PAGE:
19. second interior chamber
21. male connector
23. female connector
25. detector means
27. frusto-conical wall
29. divider element
31. annular portion
33. frusto-conical wall
35. non-stick film
37. outer container means
39. inner container means
41. agricultural commodity
42. shielded cable
43. preamplifier means
44. electronic filter and amplifier
45. bandpass filter means
47. driver amplifier means
48. low-level electrical signals
49. preamplified signal
50. filtered signal
51. amplified signal
52. light emitting diode bargraph
53. data logger and/or event counter and/or computer
55. agricultural commodity containing silo
56. amplifier and filter
57. transmitter antenna
59. amplifier equipped with a radio transmitter
60. radio receiver means and speaker
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|17||*||Hagstrum, D. W. et al., Acoustical Detection and Estimation of Rhyzopertha Dominica (F.) Larval Populations In Stored Wheat , Florida Entomologist, vol. 71, No. 4, Dec. 1988.|
|18||Hagstrum, D. W., G. Milliken, and M. S. Waddell; 1985, "Insect Distribution in Bulk-Stored Wheat in Relation to Detection or Estimation of Abundance", Environmental Entomol. 14(6):655-661.|
|19||*||Hagstrum, D. W., G. Milliken, and M. S. Waddell; 1985, Insect Distribution in Bulk Stored Wheat in Relation to Detection or Estimation of Abundance , Environmental Entomol. 14(6):655 661.|
|20||K. M. Reese, "ARS People Listen to Insects Inside Fruit", Chemical and Engineering News, Jul. 8, 1985, p. 56.|
|21||*||K. M. Reese, ARS People Listen to Insects Inside Fruit , Chemical and Engineering News, Jul. 8, 1985, p. 56.|
|22||Lippert, G. E. and D. W. Hagstrum; 1987, "Detection or Estimation of Insect Populations in Bulk-Stored Wheat with Probe Traps", J. Econ. Entomol. 80(3):601-604.|
|23||*||Lippert, G. E. and D. W. Hagstrum; 1987, Detection or Estimation of Insect Populations in Bulk Stored Wheat with Probe Traps , J. Econ. Entomol. 80(3):601 604.|
|24||Loschiavo, S. R. 1975; "Field Tests of Devices to Detect Insects In Different Kinds of Grain Storage", The Canadian Entomol. 107:385-389.|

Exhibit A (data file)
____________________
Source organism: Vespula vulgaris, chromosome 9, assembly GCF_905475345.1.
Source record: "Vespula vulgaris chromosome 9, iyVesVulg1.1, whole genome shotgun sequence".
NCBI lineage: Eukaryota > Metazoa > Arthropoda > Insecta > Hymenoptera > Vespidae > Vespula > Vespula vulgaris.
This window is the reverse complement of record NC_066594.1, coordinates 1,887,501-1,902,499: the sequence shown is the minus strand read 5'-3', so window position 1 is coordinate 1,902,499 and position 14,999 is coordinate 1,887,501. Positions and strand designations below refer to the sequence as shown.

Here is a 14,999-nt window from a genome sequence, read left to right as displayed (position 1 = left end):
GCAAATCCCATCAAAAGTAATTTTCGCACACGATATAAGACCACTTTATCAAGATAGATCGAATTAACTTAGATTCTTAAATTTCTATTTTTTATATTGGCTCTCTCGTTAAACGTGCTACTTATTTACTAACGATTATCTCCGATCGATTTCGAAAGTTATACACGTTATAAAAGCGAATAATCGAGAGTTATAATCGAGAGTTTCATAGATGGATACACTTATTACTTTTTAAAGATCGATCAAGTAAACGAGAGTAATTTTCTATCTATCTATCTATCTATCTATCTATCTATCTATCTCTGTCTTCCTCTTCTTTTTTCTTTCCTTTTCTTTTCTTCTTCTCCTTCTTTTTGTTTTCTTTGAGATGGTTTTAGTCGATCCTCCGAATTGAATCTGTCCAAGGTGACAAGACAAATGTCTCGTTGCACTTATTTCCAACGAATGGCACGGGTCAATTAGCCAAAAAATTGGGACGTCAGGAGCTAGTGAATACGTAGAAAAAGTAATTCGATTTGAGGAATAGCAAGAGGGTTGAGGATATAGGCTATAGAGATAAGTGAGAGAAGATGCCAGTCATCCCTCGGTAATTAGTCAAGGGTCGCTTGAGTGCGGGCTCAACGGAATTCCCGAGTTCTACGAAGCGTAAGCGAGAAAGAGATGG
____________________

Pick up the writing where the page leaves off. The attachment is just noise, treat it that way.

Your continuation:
|25||*||Loschiavo, S. R. 1975; Field Tests of Devices to Detect Insects In Different Kinds of Grain Storage , The Canadian Entomol. 107:385 389.|
|26||Loschiavo, S. R. and J. M. Atkinson, 1967; "A trap for the Detection and Recovery of Insects in Stored Grain", Can. Entomol. 99:1160.|
|27||*||Loschiavo, S. R. and J. M. Atkinson, 1967; A trap for the Detection and Recovery of Insects in Stored Grain , Can. Entomol. 99:1160.|
|28||Loschiavo, S. R. and J. M. Atkinson; 1973, "An Improved Trap to Detect Beetles (Coleoptera) in Stored Grain", Can. Entomol. 105:437-440.|
|29||*||Loschiavo, S. R. and J. M. Atkinson; 1973, An Improved Trap to Detect Beetles (Coleoptera) in Stored Grain , Can. Entomol. 105:437 440.|
|30||New York Times, Jul. 1985, Science Watch "Listening to Larvae Chew".|
|31||*||New York Times, Jul. 1985, Science Watch Listening to Larvae Chew .|
|32||Popular Science, Nov. 1985, Science Newsfront by Arthur Fisher, "Fruitful Listening".|
|33||*||Popular Science, Nov. 1985, Science Newsfront by Arthur Fisher, Fruitful Listening .|
|34||Pyrah, David, "New System Hears Insects Chewing", Agricultural Research, Apr., 1985, pp. 13-15.|
|35||*||Pyrah, David, New System Hears Insects Chewing , Agricultural Research, Apr., 1985, pp. 13 15.|
|36||Subramanyam, Bh., P. K. Harein, and L. K. Cutkomp, 1989; "Field Tests with Probe Traps for Sampling Adult Insects Infesting Farm-Stored Grain", J. Agric. Entomol. 6(1):9-21.|
|37||*||Subramanyam, Bh., P. K. Harein, and L. K. Cutkomp, 1989; Field Tests with Probe Traps for Sampling Adult Insects Infesting Farm Stored Grain , J. Agric. Entomol. 6(1):9 21.|
|38||The Atlanta Journal, Tuesday, Aug. 13, 1985, "Fruit Flies Chomp Away While Scientists Listen In".|